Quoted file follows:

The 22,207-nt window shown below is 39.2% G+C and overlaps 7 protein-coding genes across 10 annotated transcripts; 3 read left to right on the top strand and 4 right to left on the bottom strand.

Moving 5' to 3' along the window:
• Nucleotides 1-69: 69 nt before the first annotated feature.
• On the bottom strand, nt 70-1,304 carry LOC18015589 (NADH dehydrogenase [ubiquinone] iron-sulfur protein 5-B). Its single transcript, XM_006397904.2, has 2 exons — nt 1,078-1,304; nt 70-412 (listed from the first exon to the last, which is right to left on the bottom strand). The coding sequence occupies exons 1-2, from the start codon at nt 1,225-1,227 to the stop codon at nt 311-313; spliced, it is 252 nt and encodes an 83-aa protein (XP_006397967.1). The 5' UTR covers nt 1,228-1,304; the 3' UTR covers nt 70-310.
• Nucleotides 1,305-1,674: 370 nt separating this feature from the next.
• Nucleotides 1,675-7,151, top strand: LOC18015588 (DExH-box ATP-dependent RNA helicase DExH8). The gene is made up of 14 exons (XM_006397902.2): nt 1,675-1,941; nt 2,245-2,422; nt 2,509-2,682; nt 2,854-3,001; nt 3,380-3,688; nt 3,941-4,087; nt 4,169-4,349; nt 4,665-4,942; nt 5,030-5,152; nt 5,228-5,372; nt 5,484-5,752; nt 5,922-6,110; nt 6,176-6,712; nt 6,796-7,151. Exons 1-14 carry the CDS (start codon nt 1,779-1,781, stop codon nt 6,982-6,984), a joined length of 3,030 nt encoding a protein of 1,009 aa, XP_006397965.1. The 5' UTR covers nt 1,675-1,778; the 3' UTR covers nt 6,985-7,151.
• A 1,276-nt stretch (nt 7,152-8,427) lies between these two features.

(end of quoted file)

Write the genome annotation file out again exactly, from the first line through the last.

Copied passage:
The 22,207-nt window shown below is 39.2% G+C and overlaps 7 protein-coding genes across 10 annotated transcripts; 3 read left to right on the top strand and 4 right to left on the bottom strand.

Moving 5' to 3' along the window:
• Nucleotides 1-69: 69 nt before the first annotated feature.
• On the bottom strand, nt 70-1,304 carry LOC18015589 (NADH dehydrogenase [ubiquinone] iron-sulfur protein 5-B). Its single transcript, XM_006397904.2, has 2 exons — nt 1,078-1,304; nt 70-412 (listed from the first exon to the last, which is right to left on the bottom strand). The coding sequence occupies exons 1-2, from the start codon at nt 1,225-1,227 to the stop codon at nt 311-313; spliced, it is 252 nt and encodes an 83-aa protein (XP_006397967.1). The 5' UTR covers nt 1,228-1,304; the 3' UTR covers nt 70-310.
• Nucleotides 1,305-1,674: 370 nt separating this feature from the next.
• Nucleotides 1,675-7,151, top strand: LOC18015588 (DExH-box ATP-dependent RNA helicase DExH8). The gene is made up of 14 exons (XM_006397902.2): nt 1,675-1,941; nt 2,245-2,422; nt 2,509-2,682; nt 2,854-3,001; nt 3,380-3,688; nt 3,941-4,087; nt 4,169-4,349; nt 4,665-4,942; nt 5,030-5,152; nt 5,228-5,372; nt 5,484-5,752; nt 5,922-6,110; nt 6,176-6,712; nt 6,796-7,151. Exons 1-14 carry the CDS (start codon nt 1,779-1,781, stop codon nt 6,982-6,984), a joined length of 3,030 nt encoding a protein of 1,009 aa, XP_006397965.1. The 5' UTR covers nt 1,675-1,778; the 3' UTR covers nt 6,985-7,151.
• A 1,276-nt stretch (nt 7,152-8,427) lies between these two features.